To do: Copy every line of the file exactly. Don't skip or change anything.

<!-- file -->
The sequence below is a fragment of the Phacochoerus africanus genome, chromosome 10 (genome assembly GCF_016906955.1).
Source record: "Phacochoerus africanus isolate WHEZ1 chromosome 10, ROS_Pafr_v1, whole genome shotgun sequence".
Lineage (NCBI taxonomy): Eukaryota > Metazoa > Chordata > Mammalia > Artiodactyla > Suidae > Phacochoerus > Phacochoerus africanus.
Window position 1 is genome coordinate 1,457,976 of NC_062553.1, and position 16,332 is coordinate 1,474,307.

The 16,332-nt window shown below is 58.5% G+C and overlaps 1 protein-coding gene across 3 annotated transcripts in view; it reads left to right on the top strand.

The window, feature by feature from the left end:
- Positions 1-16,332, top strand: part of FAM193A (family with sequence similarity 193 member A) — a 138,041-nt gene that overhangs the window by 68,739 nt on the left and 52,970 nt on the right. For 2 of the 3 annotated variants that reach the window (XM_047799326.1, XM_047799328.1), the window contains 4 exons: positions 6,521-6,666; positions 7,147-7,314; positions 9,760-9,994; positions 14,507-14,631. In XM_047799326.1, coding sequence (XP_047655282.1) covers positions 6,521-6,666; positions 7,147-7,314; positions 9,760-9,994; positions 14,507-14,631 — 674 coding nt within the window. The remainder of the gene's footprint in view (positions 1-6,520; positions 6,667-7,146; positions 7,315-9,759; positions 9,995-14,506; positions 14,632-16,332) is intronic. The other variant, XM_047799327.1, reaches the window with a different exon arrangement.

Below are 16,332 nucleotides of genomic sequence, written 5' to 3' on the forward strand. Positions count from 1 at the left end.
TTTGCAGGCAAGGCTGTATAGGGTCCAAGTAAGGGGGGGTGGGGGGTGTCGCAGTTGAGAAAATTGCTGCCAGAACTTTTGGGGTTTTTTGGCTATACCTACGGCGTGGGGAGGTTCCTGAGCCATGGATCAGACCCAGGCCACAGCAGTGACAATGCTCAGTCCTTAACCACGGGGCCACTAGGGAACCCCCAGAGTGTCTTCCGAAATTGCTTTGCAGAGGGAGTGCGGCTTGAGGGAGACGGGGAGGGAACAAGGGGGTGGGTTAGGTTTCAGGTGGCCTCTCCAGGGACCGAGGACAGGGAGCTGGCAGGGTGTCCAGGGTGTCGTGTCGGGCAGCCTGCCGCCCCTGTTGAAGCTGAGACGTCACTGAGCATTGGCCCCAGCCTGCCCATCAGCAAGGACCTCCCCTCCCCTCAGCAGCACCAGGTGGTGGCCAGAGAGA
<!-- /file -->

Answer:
The sequence below is a fragment of the Phacochoerus africanus genome, chromosome 10 (genome assembly GCF_016906955.1).
Source record: "Phacochoerus africanus isolate WHEZ1 chromosome 10, ROS_Pafr_v1, whole genome shotgun sequence".
Lineage (NCBI taxonomy): Eukaryota > Metazoa > Chordata > Mammalia > Artiodactyla > Suidae > Phacochoerus > Phacochoerus africanus.
Window position 1 is genome coordinate 1,457,976 of NC_062553.1, and position 16,332 is coordinate 1,474,307.

The 16,332-nt window shown below is 58.5% G+C and overlaps 1 protein-coding gene across 3 annotated transcripts in view; it reads left to right on the top strand.

The window, feature by feature from the left end:
- Positions 1-16,332, top strand: part of FAM193A (family with sequence similarity 193 member A) — a 138,041-nt gene that overhangs the window by 68,739 nt on the left and 52,970 nt on the right. For 2 of the 3 annotated variants that reach the window (XM_047799326.1, XM_047799328.1), the window contains 4 exons: positions 6,521-6,666; positions 7,147-7,314; positions 9,760-9,994; positions 14,507-14,631. In XM_047799326.1, coding sequence (XP_047655282.1) covers positions 6,521-6,666; positions 7,147-7,314; positions 9,760-9,994; positions 14,507-14,631 — 674 coding nt within the window. The remainder of the gene's footprint in view (positions 1-6,520; positions 6,667-7,146; positions 7,315-9,759; positions 9,995-14,506; positions 14,632-16,332) is intronic. The other variant, XM_047799327.1, reaches the window with a different exon arrangement.

Below are 16,332 nucleotides of genomic sequence, written 5' to 3' on the forward strand. Positions count from 1 at the left end.
TTTGCAGGCAAGGCTGTATAGGGTCCAAGTAAGGGGGGGTGGGGGGTGTCGCAGTTGAGAAAATTGCTGCCAGAACTTTTGGGGTTTTTTGGCTATACCTACGGCGTGGGGAGGTTCCTGAGCCATGGATCAGACCCAGGCCACAGCAGTGACAATGCTCAGTCCTTAACCACGGGGCCACTAGGGAACCCCCAGAGTGTCTTCCGAAATTGCTTTGCAGAGGGAGTGCGGCTTGAGGGAGACGGGGAGGGAACAAGGGGGTGGGTTAGGTTTCAGGTGGCCTCTCCAGGGACCGAGGACAGGGAGCTGGCAGGGTGTCCAGGGTGTCGTGTCGGGCAGCCTGCCGCCCCTGTTGAAGCTGAGACGTCACTGAGCATTGGCCCCAGCCTGCCCATCAGCAAGGACCTCCCCTCCCCTCAGCAGCACCAGGTGGTGGCCAGAGAGA